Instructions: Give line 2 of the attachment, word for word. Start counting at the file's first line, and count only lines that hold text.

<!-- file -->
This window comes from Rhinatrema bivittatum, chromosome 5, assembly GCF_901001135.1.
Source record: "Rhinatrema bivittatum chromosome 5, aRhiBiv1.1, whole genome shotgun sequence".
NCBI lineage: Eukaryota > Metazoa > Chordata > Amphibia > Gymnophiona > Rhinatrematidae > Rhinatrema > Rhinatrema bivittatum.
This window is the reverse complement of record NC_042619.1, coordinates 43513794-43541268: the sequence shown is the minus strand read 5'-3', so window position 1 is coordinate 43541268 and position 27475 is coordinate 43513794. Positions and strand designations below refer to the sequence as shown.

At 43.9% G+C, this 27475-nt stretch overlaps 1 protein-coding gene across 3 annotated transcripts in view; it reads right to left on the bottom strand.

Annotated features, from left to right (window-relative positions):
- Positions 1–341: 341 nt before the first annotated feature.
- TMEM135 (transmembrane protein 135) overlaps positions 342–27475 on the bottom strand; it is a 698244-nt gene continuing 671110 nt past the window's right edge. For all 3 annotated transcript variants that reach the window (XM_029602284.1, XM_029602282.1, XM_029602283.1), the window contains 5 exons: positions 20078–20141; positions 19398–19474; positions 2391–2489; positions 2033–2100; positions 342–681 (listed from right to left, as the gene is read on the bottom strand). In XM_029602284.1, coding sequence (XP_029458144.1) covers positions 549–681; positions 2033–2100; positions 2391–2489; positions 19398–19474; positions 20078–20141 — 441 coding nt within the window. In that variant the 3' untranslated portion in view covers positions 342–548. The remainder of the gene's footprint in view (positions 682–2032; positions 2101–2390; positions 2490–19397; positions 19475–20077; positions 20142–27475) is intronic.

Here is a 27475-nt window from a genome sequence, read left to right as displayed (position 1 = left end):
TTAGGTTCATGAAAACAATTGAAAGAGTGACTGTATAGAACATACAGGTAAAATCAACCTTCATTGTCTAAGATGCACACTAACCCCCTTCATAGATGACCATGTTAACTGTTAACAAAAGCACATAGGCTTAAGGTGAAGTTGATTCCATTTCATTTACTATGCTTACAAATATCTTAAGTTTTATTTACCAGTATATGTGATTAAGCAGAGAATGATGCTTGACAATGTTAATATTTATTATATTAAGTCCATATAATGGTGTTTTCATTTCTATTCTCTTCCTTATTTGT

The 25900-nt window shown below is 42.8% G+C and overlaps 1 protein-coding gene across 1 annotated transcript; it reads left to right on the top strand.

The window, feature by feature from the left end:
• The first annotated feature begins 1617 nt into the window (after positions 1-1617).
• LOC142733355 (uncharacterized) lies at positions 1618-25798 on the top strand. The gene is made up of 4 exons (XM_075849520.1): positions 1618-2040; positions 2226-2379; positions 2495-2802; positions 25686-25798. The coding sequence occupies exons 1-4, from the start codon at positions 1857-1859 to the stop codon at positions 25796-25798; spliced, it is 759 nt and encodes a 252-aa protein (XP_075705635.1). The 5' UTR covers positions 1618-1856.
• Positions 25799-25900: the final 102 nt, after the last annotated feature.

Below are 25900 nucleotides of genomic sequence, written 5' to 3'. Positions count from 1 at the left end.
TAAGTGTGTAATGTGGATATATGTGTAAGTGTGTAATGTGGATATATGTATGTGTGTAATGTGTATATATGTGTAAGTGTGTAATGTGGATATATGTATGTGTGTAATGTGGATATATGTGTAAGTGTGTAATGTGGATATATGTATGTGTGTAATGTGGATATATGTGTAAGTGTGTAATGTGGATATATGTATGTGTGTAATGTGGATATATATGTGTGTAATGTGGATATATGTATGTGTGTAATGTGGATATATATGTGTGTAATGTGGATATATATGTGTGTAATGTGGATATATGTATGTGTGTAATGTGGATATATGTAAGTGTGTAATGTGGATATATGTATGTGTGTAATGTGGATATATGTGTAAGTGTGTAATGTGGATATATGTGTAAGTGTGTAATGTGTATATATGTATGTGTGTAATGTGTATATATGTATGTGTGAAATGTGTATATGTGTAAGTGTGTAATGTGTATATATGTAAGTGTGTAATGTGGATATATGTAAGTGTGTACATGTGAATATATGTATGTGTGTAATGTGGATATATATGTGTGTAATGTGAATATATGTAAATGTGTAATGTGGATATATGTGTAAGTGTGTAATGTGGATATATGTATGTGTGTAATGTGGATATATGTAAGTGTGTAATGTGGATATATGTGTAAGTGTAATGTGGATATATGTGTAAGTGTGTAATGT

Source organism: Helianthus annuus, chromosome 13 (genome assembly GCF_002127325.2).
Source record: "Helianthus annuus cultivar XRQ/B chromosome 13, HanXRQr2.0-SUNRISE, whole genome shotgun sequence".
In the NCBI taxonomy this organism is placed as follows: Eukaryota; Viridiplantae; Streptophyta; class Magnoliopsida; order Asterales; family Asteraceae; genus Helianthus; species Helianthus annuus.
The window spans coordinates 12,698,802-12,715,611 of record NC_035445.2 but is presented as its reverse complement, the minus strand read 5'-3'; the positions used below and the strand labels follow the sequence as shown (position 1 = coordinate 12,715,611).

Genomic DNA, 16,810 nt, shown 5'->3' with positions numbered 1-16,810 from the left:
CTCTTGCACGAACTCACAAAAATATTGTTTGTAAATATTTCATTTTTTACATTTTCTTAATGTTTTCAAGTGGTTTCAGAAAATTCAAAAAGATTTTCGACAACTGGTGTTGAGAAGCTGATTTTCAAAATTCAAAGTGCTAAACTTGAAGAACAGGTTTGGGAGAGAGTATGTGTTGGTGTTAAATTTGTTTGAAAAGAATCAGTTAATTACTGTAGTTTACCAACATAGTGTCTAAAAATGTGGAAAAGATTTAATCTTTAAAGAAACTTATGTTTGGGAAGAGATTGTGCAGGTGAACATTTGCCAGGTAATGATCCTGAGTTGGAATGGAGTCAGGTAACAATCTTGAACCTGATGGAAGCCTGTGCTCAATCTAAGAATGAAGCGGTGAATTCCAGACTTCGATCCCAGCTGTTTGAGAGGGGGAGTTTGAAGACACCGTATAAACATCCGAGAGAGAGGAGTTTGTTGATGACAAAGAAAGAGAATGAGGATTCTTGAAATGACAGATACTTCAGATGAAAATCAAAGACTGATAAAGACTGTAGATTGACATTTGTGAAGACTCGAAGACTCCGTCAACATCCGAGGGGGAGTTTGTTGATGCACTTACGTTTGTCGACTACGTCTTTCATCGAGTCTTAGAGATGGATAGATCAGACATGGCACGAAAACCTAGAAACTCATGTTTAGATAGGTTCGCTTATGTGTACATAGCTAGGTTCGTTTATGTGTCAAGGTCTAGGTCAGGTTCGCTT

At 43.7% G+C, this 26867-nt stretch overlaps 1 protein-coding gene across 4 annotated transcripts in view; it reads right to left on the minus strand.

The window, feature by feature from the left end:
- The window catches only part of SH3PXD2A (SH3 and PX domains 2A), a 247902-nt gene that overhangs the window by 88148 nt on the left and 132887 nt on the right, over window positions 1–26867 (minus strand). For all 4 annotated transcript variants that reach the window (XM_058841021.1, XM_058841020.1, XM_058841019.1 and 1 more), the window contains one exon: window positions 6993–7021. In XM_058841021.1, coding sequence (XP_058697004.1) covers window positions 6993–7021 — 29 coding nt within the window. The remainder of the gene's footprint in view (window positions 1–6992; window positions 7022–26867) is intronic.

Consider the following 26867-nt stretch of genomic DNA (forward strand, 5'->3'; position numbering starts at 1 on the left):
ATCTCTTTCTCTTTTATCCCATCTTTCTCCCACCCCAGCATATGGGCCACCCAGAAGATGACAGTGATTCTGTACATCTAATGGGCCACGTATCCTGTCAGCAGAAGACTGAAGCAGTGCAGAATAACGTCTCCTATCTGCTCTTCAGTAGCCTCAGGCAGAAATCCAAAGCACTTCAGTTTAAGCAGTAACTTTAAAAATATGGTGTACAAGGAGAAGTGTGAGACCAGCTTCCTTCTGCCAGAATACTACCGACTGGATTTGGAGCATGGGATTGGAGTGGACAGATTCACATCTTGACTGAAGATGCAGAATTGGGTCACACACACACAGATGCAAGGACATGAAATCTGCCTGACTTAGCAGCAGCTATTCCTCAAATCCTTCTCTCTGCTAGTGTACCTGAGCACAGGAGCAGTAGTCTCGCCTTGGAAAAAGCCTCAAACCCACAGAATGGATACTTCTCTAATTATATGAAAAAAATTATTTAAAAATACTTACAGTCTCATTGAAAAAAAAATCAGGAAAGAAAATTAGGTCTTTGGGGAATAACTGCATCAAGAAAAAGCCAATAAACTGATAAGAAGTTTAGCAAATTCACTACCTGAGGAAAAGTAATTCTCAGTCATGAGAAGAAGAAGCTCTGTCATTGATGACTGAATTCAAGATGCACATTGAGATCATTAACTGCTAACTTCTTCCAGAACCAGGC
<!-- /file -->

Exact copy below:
Source record: "Rhinatrema bivittatum chromosome 5, aRhiBiv1.1, whole genome shotgun sequence".